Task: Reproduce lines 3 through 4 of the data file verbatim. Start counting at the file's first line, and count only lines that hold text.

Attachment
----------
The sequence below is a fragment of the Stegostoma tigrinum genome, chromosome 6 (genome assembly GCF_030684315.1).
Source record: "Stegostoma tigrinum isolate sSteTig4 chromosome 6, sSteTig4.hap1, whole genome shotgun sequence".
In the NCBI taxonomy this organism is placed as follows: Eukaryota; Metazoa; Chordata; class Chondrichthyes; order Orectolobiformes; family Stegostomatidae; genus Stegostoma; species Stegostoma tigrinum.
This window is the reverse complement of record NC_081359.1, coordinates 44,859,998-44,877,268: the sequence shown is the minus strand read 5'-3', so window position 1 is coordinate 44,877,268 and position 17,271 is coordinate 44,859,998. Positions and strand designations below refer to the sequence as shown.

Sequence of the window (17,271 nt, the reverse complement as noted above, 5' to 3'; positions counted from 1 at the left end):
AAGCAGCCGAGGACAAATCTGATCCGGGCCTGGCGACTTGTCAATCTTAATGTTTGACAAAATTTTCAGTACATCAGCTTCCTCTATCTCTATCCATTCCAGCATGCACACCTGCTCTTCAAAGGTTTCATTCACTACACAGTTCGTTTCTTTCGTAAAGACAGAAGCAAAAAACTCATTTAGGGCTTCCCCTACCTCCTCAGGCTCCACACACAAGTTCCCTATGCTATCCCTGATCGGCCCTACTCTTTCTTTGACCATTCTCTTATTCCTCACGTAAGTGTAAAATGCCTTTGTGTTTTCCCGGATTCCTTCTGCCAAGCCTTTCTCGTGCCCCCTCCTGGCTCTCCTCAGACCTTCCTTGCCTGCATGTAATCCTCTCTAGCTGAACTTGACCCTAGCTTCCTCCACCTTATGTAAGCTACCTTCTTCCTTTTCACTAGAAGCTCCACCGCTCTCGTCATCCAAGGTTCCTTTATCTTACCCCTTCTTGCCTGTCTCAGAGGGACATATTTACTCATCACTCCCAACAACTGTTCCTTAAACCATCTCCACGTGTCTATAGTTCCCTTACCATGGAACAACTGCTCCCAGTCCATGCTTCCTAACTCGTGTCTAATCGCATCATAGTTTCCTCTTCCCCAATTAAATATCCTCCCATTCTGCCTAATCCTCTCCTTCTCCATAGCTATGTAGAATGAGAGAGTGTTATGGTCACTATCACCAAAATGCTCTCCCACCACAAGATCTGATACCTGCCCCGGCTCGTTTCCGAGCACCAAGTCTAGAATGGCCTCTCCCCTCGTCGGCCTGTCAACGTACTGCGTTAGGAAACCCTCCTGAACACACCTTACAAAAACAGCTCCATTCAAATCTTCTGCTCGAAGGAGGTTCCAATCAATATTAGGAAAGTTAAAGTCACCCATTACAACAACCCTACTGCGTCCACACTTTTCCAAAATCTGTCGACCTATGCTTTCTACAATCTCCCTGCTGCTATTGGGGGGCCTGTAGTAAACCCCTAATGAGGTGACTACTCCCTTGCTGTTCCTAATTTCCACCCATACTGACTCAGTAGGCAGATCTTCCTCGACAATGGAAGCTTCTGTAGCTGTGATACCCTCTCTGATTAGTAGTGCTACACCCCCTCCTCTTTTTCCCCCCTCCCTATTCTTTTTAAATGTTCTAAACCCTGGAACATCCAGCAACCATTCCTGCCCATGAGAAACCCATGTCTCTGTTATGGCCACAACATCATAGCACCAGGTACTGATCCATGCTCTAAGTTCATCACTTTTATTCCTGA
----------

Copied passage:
In the NCBI taxonomy this organism is placed as follows: Eukaryota; Metazoa; Chordata; class Chondrichthyes; order Orectolobiformes; family Stegostomatidae; genus Stegostoma; species Stegostoma tigrinum.
This window is the reverse complement of record NC_081359.1, coordinates 44,859,998-44,877,268: the sequence shown is the minus strand read 5'-3', so window position 1 is coordinate 44,877,268 and position 17,271 is coordinate 44,859,998. Positions and strand designations below refer to the sequence as shown.